Monday, March 31, 2008

Day 2 of Home Education Week!

Profiling home educators:

Describe yourself, your family or one of your children. What is it like to be home educated in your family? What is “normal” for you?

Hmmm. I will describe my boy, my firstborn, as he is my greater homeschooling challenge and thus my greater homeschooling joy. (For now. I have my suspicions that my girl will become the greater challenge around age 12. Just a guess.) He is one of those all-boy boys.

When did we figure out that his brain worked a little differently from what we expected? Was it the morning the first words out of his mouth were "Dad, how long is the USS Nimitz?" Or was it when we realized that we could give him harder and harder jigsaw puzzles to work on, but he would still finish them in a flash, picking up pieces and placing them so easily.

This is the boy whose first comfort object was a book, not a blankie. Usually a book about trucks or heavy construction equipment, when he was a little guy. He always had books in his bed and we read for hours every day. At almost 11, he still likes being read to the best, and assures me he will want me to read to him forever. I believe him.

So when he struggled with reading on his own I was surprised, and dismayed. How can it be so hard to teach this book-loving boy to read? Math facts were hard too, even though he could have intelligent conversations with Daddy about math concepts I can't even describe here. He couldn't remember 5 + 7 but he could recite long answers from the Westminster Shorter Catechism. In 16th Century English! Somewhere we ran into a book, Right-Brained Children in a Left-Brained World, and saw some lights coming on. We changed our homeschooling methods, including doing the unthinkable: I gave up on phonics and let him sight-read. By the age of 8 he was reading pretty well; now he is a strong reader, leaning toward nonfiction, specifically military history and weaponry.

But because he didn't learn phonics, he can't spell at all. He hates writing: a few sentences tax his patience. But a few months ago he stunned me by saying, "Mom, can we re-do phonics? Because I never got that and I need to know how to spell." So we found some middle-grade phonics workbooks and he works on them, not quite joyfully, but eagerly because, of course, he has decided he needs to learn this thing. And that's really what I always wanted: a child who would be motivated to learn the things he needs to know.

So, what is normal? Reading aloud, a lot. Answering lots of questions. Biting my tongue, sometimes, when I get frustrated over my boy's trouble with those basic skills that ought to be simple. Listening to him rattle off facts about an airplane, a battle, a submarine, and knowing it's right because he's always right on this stuff. Calming myself down when I want to get nervous about skills. Feeling euphoric when he makes connections and I see his learning.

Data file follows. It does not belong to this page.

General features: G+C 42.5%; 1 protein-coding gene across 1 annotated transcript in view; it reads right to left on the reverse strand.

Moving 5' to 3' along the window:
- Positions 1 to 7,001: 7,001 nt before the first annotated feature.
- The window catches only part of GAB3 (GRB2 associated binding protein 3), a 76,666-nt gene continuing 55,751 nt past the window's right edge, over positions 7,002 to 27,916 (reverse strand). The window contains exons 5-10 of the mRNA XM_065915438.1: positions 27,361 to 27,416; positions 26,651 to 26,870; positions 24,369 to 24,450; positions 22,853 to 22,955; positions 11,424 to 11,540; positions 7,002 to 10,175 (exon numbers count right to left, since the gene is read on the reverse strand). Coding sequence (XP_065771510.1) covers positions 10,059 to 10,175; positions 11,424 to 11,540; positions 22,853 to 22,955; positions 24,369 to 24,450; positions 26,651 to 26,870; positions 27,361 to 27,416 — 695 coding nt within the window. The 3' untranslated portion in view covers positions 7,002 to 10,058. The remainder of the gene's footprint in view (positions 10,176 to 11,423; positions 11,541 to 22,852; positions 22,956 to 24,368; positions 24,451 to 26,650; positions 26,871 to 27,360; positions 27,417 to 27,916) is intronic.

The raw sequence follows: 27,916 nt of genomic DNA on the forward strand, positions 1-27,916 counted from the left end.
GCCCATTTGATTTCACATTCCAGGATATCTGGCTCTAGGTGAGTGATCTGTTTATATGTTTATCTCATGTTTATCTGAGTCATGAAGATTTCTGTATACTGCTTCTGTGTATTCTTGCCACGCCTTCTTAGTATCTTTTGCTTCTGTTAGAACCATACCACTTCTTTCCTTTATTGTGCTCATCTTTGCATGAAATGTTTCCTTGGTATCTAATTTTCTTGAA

See more posts on this topic at Principled Discovery.


Anonymous said...

My daughter once carried the diagnosis non-verbal learning disorder. Her weakness lies in her right brain, essentially opposite of your son.

I was taught whole word reading. I couldn't spell. I never really learned phonics, but I memorized how words were spelled and know if a word "looks right."

momedu3 said...

Your son sounds like a very special boy. Thank you for sharing him with us.

Stacy said...

Sounds like you have a really smart boy there.

It is great to see how you seek out what is best for his learning style.


Heather said...

He sounds a lot like my oldest. Isn't it awesome when you finally get what works for him and can let him really learn instead of trying to drill everything?

Sassy Mama Bear said...

Sounds like a boy who would have a blast with my boys. They ask those tough questions regularly.
Thank you for sharing :)

Ganeida said...

Wow! That's some boy you have there! Nice to *meet* you. :)

Mrs. Darling said...

Oooo I see you're doing this too. Good. You know I had to give up phoics with Tink too. It just doesnt work with some kids!

Your son is amazing!

Crimson Wife said...

I can *SOOOOOO* relate to the obsession with books about machines! My 2 yr old DS is going through that phase now. He will sit there and listen to me read for as long as I can stomach trucks/trains/planes/boats/rocketships/etc.

Karly said...

I love reading about homeschooled children. Everyone is so unique. I love that homeschooling affords time and patience to following a child's bent.

Great post!

Ellen said...

First born children are so interesting. They seem to find their interest and excel at it. Your son would probably get along well with mine.

lahbluebonnet said...

When they make the connections, isn't it time for a happy dance? ;)

Our Home Schooler and Jen said...

you said on my blog that the our boys sounded similar
My son has dyspraxia dyslexia and mild adhd

Christine Vieira said...

I'm so glad I ran across this.

This is our first year homeschooling. My kindergartner who was excelling at everything prior to Christmas break would become nearly catatonic if I uttered the phrase "sound it out" when she came to a new word. I decided to abandon phonics and just do sight words. She's blossomed with it memorizing 80 words in the one month since Christmas break ended, but I've had my doubt's. I may revisit phonics next year, though maybe not. Ironically even though she couldn't / wouldn't sound out a word while reading, she's pretty good at phonetically spelling (of course with all the screwiness of the English language it's not always spelled right, but you can easily see what she was trying to write)